Markets hail Rishi Sunak as PM but warn honesty needed now

Rishi Sunak announced as the new Prime Minister

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Currency markets will breathe a sigh of relief at the appointment of Rishi Sunak as Britain’s next prime minister, but it only signals one less nail in the coffin for the UK economy, a currency expert has said. On Mr Sunak’s win, Patrick Reid, trading mentor and co-founder of FX consultancy The Adamis Principle, told Express.co.uk: “Will sterling rally? Not necessarily. It’s more of a sigh of relief, one less nail in the coffin. The structural issues [in the UK’s economy] have not changed. The markets, whilst they are breathing a sigh of relief, they want more reassurance and a plan.”

He continued: “Yes, short term, sterling is probably not going to go lower, but what next? No one knows. How convincing will he be and what’s his plan? How is he going to make changes after all credibility in the UK Government has basically been battered?”

He cautioned Mr Sunak, who had warned Liz Truss of the impact of making tax cuts during a period of high inflation, against an “I told you so” approach as he steps into office.

Mr Reid said: “My inkling is he won’t say ‘I told you so’, but look forward. He needs to unite the party and start a fresh sheet. If he does that and cxomes up with pragmatic action points to get the economy and credibility back on track, there will be a lift on sterling and risk.”

The currency expert identified low earnings due to inflation, lacklustre GDP growth and worsening sentiment as the main structural challenges of the economy. The Bank of England is also forecasting four to five quarters of negative growth.

He said: “All that was prevalent before the mini budget. We’ve got all of that and a huge lack of credibility in the fiscal trajectory of the Government.

“The best hope [for the economy] was in fiscal credibility and that has gone – cutting tax on borrowed money doesn’t work, having a disregard for markets doesn’t work.”

Mr Reid warned the UK’s economic situation is in danger of putting the Tories in an existential crisis. He said: “Voters have memories.”

On Mr Sunak’s prospects, he said: “He has something that will be a really good start which is honesty. The markets like that.”

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Mr Reid explained what the UK has seen since Ms Truss’s mini budget is markets getting their own back and punishing the Government for its complete disregard.

He added: “The fresh sheet is someone who recognises the markets. It would be a very good start with a large dose of honesty and practical steps, welcoming the OBR report and coming up with a fiscal plan that works and makes sense and manages voters’ expectations. [The Government needs to say] we got it wrong, now we can get it right. That’s what I want to hear.”

Sterling strengthened on Monday, finding short term relief from the likelihood Mr Sunak would become Britain’s next prime minister after Boris Johnson quit the race.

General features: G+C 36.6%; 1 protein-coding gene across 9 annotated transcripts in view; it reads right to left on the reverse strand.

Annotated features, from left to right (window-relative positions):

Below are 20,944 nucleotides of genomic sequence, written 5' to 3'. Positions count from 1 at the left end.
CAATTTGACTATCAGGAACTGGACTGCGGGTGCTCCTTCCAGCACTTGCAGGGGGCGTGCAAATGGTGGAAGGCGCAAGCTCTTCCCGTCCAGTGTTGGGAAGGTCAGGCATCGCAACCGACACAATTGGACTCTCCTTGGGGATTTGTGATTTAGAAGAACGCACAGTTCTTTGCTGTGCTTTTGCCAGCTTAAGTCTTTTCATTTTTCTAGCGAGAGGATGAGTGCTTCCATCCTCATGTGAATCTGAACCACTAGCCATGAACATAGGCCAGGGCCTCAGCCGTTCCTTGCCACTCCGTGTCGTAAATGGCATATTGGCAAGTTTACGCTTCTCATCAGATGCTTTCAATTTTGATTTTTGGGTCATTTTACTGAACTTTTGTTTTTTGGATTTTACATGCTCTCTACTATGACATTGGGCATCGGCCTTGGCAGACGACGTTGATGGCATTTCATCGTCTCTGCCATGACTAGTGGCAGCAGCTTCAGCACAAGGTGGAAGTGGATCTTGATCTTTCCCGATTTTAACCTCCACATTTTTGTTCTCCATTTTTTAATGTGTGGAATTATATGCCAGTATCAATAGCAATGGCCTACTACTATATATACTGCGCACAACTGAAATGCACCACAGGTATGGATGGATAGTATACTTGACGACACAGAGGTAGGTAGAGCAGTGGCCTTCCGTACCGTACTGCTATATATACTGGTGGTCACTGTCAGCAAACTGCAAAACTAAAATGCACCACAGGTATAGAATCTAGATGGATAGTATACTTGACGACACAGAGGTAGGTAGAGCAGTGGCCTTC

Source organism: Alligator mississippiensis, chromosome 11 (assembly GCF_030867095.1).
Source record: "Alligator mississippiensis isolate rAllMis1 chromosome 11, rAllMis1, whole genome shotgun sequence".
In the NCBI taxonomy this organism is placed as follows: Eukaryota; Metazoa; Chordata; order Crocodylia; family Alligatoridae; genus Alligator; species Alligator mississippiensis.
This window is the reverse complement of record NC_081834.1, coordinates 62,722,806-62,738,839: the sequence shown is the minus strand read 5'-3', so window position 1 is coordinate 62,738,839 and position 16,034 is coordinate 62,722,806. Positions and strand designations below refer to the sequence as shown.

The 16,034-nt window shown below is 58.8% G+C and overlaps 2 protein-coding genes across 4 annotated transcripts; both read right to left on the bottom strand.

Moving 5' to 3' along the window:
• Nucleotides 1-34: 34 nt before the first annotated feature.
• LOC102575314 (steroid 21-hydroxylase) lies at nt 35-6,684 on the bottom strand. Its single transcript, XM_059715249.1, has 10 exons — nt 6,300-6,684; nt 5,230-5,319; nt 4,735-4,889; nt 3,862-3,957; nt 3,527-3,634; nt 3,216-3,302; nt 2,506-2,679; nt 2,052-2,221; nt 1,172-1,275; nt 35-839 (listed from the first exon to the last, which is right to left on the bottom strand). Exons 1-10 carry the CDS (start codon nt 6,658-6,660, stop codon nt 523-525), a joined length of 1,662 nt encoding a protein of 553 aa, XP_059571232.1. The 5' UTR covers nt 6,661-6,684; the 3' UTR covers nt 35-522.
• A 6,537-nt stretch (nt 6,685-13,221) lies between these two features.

The pound was an outlier among major currencies as most others weakened against the US dollar. It rose as far as $1.1402 in Asian trading before paring gains to hold just inside positive territory at $1.1323.

Sterling’s moves against the euro were sharper with the common currency falling 0.5 percent to 86.84 pence.

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In a statement posted on Twitter, Ms Mordaunt said: “This decision is an historic one and shows, once again, the diversity and talent of our party.

“Rishi has my full support. I am proud of the campaign we ran and grateful to all those, across all sides of our party, who gave me their backing.

“We all owe it to the country, to each other and to Rishi to unite and work together for the good of the nation. There is much work to be done.”

Elected for the first time to parliament in 2015, Mr Sunak became Britain’s youngest prime minister in more than 200 years today, tasked with steering the country through an economic crisis and mounting anger among some voters grappling with a cost-of-living crisis and increased mortgage rates.

One of the wealthiest politicians in Westminster, Mr Sunak enters Downing Street facing a need to make deep public spending cuts to stem a fiscal crisis, as well as tackling the cost-of-living crunch, a winter of strikes and Russia’s war in Ukraine.

His backers say he is a safe pair of hands who can restore Britain’s credibility with investors who sold the country’s bonds and sterling after Ms Truss’s mini budget offered tax cuts with little on how to fund them.

The pound and UK Government bond prices jumped briefly on news Mr Sunak was the only remaining candidate, but swiftly returned to their previous levels.

To balance a budget shortfall made worse by rising borrowing costs, the next PM will most probably have to oversee spending cuts and tax rises. A fiscal statement addressing this is due on October 31.

In a statement released on Sunday announcing his candidacy, Mr Sunak said the country faced a “profound economic crisis”.

When he criticised Ms Truss’s tax-cutting agenda, Mr Sunak said he would instead only cut taxes once inflation had been brought under control. At the time he outlined a plan to cut income tax from 20 percent to 16 percent by 2029.

Mr Sunak has backed the independence of the Bank of England and stressed the importance of Government policy working alongside the central bank to tame inflation, not making it worse.

Between February 2020 and July 2022, he set the UK on course for its biggest tax burden since the 1950s. He also set out higher public spending, but simultaneously promised more discipline and to cut waste.

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